The World Loses Climate and Nuclear Disarmament Champion Tony de Brum

News 22.08.2017

2015 Right Livelihood Award Laureate Tony de Brum. Photo: Wolfgang Schmidt


Former Foreign Minister of the Republic of the Marshall Islands Tony de Brum, a champion of climate action and nuclear disarmament, passed away on Tuesday morning, according to the Marshall Islands’ President’s office.

De Brum and the people of the Marshall Islands received the Right Livelihood Award in 2015 “in recognition of their vision and courage to take legal action against the nuclear powers for failing to honour their disarmament obligations under the Nuclear Non-Proliferation Treaty”.

“A diplomat from a tiny Pacific nation, Tony de Brum has brought the world’s attention to two of the greatest global challenges of our time: climate change and nuclear disarmament. He was a trusted negotiator who built bridges among some of the most unlikely allies, and a person of exceptional integrity and conviction, which was the driving force behind his quest for justice and peace. He was a true global leader who will be sorely missed,” said the Right Livelihood Award Foundation’s Executive Director Ole von Uexkull.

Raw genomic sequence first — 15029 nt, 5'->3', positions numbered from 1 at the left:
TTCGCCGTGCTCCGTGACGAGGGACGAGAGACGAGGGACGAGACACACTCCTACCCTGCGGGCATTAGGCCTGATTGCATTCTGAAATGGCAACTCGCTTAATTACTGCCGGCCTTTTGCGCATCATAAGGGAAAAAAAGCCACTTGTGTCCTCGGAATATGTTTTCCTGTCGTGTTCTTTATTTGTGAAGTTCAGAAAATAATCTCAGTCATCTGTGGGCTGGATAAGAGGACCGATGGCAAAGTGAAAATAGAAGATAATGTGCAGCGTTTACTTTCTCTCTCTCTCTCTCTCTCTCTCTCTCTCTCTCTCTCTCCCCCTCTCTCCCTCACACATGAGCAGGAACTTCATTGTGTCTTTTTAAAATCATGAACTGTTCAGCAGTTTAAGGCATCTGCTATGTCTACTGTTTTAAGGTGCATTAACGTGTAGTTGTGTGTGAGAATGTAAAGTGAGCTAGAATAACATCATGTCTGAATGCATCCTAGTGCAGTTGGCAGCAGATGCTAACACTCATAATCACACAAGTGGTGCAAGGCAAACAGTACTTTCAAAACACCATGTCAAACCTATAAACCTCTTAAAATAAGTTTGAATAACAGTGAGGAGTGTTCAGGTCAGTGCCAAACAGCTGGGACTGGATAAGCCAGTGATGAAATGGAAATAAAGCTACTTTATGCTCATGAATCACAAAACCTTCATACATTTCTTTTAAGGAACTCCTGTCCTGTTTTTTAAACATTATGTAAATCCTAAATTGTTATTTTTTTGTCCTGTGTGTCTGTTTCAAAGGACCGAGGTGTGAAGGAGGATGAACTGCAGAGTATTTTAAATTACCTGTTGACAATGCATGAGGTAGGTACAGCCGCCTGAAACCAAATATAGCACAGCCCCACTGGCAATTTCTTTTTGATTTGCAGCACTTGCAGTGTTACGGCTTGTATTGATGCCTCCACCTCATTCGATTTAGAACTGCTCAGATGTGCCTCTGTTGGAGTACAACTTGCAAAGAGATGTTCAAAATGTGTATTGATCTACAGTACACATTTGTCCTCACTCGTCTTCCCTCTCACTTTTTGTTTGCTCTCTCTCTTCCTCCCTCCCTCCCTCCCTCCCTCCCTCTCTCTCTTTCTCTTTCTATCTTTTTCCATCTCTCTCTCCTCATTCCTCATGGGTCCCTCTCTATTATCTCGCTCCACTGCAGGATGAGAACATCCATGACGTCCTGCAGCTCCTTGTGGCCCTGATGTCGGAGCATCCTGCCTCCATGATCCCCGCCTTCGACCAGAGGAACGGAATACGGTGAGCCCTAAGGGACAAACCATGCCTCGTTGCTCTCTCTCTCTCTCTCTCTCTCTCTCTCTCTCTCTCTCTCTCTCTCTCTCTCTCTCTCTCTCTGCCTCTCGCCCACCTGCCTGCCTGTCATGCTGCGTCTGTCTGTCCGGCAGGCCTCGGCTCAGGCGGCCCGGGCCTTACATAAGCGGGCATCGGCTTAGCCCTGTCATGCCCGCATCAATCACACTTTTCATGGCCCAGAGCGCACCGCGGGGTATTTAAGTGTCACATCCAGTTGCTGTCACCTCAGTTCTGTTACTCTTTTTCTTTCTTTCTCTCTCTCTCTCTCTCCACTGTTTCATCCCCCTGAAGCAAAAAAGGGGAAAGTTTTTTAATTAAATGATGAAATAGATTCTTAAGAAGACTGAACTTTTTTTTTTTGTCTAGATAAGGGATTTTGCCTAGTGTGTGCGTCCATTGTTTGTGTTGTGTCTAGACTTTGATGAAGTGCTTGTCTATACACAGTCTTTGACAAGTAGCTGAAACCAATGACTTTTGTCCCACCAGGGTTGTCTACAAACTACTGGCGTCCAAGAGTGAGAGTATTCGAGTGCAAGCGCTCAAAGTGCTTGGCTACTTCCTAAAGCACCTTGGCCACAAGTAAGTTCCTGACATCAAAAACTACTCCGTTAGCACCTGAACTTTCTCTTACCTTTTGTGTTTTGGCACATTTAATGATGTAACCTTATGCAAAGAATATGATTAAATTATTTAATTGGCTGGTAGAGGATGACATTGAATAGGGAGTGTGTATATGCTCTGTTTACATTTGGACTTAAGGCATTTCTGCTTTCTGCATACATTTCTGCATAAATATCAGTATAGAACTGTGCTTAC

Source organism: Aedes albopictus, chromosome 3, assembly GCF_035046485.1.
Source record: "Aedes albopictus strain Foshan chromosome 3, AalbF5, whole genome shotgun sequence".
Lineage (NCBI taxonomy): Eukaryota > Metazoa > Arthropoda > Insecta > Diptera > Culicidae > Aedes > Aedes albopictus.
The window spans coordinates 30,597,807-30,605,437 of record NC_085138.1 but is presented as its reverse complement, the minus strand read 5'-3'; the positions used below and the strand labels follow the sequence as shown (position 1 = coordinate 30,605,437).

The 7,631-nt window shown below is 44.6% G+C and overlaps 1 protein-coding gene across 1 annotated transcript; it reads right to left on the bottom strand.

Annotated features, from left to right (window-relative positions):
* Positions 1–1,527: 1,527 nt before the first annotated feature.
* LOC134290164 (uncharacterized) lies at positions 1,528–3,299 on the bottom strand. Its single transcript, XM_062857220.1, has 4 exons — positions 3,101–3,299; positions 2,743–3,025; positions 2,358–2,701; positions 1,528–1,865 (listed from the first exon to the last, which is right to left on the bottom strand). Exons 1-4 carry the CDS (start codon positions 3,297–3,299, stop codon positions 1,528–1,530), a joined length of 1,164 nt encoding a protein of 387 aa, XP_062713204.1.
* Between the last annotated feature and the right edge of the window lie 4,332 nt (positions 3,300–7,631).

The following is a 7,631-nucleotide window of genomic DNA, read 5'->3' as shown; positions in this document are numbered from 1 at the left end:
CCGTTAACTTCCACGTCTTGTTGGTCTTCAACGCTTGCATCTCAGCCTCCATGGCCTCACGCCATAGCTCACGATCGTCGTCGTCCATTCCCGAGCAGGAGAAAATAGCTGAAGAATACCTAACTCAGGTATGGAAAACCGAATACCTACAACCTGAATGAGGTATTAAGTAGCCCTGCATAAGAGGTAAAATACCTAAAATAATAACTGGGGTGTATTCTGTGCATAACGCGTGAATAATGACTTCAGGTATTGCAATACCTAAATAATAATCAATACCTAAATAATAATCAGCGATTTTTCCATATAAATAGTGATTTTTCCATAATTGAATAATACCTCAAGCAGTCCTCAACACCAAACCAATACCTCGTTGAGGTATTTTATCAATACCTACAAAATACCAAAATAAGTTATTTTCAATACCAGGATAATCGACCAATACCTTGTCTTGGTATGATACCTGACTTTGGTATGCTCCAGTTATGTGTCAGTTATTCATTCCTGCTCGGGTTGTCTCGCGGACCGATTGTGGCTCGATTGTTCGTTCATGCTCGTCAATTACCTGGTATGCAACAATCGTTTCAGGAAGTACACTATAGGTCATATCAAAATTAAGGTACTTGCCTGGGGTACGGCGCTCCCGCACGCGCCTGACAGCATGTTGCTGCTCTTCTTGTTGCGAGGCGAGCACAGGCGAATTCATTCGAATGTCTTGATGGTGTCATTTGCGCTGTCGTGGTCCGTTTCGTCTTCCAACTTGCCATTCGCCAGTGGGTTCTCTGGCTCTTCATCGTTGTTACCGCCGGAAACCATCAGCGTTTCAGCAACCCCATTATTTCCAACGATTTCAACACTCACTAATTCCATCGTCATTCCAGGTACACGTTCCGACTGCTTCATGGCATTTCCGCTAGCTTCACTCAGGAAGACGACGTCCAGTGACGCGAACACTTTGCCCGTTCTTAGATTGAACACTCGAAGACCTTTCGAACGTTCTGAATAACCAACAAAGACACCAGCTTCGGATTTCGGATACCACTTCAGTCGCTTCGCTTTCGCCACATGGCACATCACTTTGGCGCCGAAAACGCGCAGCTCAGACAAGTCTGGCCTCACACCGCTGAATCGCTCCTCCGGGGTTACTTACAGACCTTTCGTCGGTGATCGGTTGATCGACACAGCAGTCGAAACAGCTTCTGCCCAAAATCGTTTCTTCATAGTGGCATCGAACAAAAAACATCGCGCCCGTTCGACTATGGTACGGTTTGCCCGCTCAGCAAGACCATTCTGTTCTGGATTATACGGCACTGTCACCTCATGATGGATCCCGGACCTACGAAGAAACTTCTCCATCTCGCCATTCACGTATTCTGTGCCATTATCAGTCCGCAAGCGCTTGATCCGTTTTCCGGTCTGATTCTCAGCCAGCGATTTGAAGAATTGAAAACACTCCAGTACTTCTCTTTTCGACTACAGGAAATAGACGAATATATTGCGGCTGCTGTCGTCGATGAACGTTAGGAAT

As foreign minister, de Brum, 72, used his position to bring the issue of climate change before the United Nations and raise awareness about its impacts, particularly on small island states. He was a chief negotiator behind the 2015 Paris Agreement on Climate Change, with his catchphrase “1.5 to stay alive” – referring to the required 1.5C temperature rise limit – becoming a key part of the historic climate pact.

Having witnessed the devastating effects of the US nuclear tests in his country as a young boy, de Brum led an unprecedented legal effort of filing lawsuits against all nine nuclear weapons states in the International Court of Justice (ICJ) in 2014, seeking to hold them to account for their failure to abide by the provisions of the Nuclear Non-Proliferation Treaty and customary international law. Although in October 2016 the Court decided that it did not have the jurisdiction in three of these cases, the Marshall Islands showed remarkable courage and foresight in bringing these cases to the ICJ.

Tony de Brum passed away on his native atoll of Majuro in the presence of his family. He leaves behind his wife, three children, ten grandchildren and five great-grandchildren.

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